Amanda is a Lecturer in the School of Psychology & Neuroscience and aims to address the evolutionary origins of conceptual thought and causal knowledge by combining developmental and comparative studies of physical problem-solving.
Dr Catherine Hobaiter
Cat is a lecturer at the University of St Andrews. She studies the evolution of communication and social behaviour in wild apes. Her work on gesture focuses on wild apes across Africa, and she is often based in Budongo, or at her new field-site in Bugoma, Uganda. You can find Cat’s list of publications here and the group GitHub here.
Juan is a Reader in the School of Psychology & Neuroscience who conducts research on the development of prelinguistic communication and early theories of mind in human infants and in great apes and monkeys.
Erin is a lecturer whose research interests focus on social learning, cross cultural influences and traditions. She studies the development of social learning capacities in children.
James is a Senior Lecturer in the School of Psychology & Neuroscience who studies episodic and spatial memory from both neuroscientific and developmental perspectives.
Malinda is a Professor in Developmental Psychology and studies infants’ and young children’s social behaviour and social-affiliative motivations.
Josep is a Professor in Evolutionary Origins of Mind who studies causal and inferential reasoning, tool-use, long-term memory and planning, gestural communication and mindreading in great apes and human children.
Manon is a lecturer in Origins of Mind and investigates why and how individuals decide to cooperate and help others in a competitive world. To this end, she conducts studies on children, non-human primates and rodents.
Laras is an Associate Lecturer. She studies how implicit and explicit elements come together in children’s skill learning, focusing on the processes behind learning from one’s own past performance and making predictions about others’ skills.
Dr Eve Holden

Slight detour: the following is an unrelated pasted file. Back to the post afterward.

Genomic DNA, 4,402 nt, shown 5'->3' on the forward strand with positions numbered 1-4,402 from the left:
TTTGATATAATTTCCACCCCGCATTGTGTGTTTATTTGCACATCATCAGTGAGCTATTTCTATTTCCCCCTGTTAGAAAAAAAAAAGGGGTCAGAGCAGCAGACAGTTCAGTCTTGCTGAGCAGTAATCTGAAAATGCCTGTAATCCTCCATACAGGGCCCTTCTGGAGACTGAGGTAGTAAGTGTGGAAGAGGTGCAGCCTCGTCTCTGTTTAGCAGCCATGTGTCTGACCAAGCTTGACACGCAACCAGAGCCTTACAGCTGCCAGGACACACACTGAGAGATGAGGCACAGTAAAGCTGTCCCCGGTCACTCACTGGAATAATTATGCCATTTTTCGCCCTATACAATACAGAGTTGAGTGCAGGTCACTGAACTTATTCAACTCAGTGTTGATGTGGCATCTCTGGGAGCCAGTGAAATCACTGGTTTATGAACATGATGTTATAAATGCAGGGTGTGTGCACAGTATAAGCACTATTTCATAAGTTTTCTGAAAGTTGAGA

Eve is an Associate Lecturer in the School of Psychology & Neuroscience. Eve studies comparative and developmental psychology in human infants and non-human primates. She has interests in infant experience, social cognition and behaviour, and communication.
Dr Eva Reindl
Eva is a postdoctoral researcher in the School of Psychology & Neuroscience, working with Dr Seed on examining the origins and development of executive functions in young children. Other research interests include children’s problem-solving and tool use, innovation, collaboration, social and asocial learning.
Dr Ryan Brady
Ryan is a Marie-Curie postdoctoral fellow working with Dr. Seed studying the evolutionary origins of human cognition. His current studies take a comparative approach, investigating cognitive mechanisms underlying working memory, attention, and cognitive control in human children at the ABC lab, and various primate species trained to use touch-screen computers at Edinburgh Zoo.
Eleanor studies the evolution and development of curiosity-driven learning. She uses a comparative approach to investigate the underlying cognitive and motivational mechanisms involved in self-directed exploration and learning in human children at the ABC lab and non-human primates at the Living Links Research Centre at Edinburgh zoo.
Postgraduate Students and Scholars
Lucy is interested in infants’ and young children’s social cognition and communication. She is currently conducting research on the development of common ground reasoning and its relation to theory of mind.
Gideon is interested in joint attention and communication. His research is looking at the ways in which the emergence of joint attention in infancy relates to early communication, and he is interested in examining how a clearer understanding of the development of these skills can inform theoretical approaches.
Matt is a graduate research student at the University of St Andrews. He previously studied the vocal communication of chimpanzees in Budongo, and his PhD will investigate gesture use in human children.
Rasmus is a PhD student doing a joint project in psychology and philosophy. The project looks at how language might contribute to the development of theory of mind, and particularly whether culture-specific constructions, like the use of certain quotatives, make a difference.
Baby and Child Lab Manager
Geraldine began her research career as a Research Fellow at Strathclyde University. She subsequently retrained as a chartered teacher. Having taught in schools for over 13 years, she returned to academia as manager of the ABC Lab. Her research interests span a wide spectrum of areas related to the cognitive and social development in early stage infants and children. Her role is to manage and coordinate the ABC’s developmental research and public engagement work.
Dr Emily Burdett, Institute of Cognitive and Evolutionary Anthropology, University of Oxford, UK.
Dr Sarah Gerson – School of Psychology, Cardiff University, UK.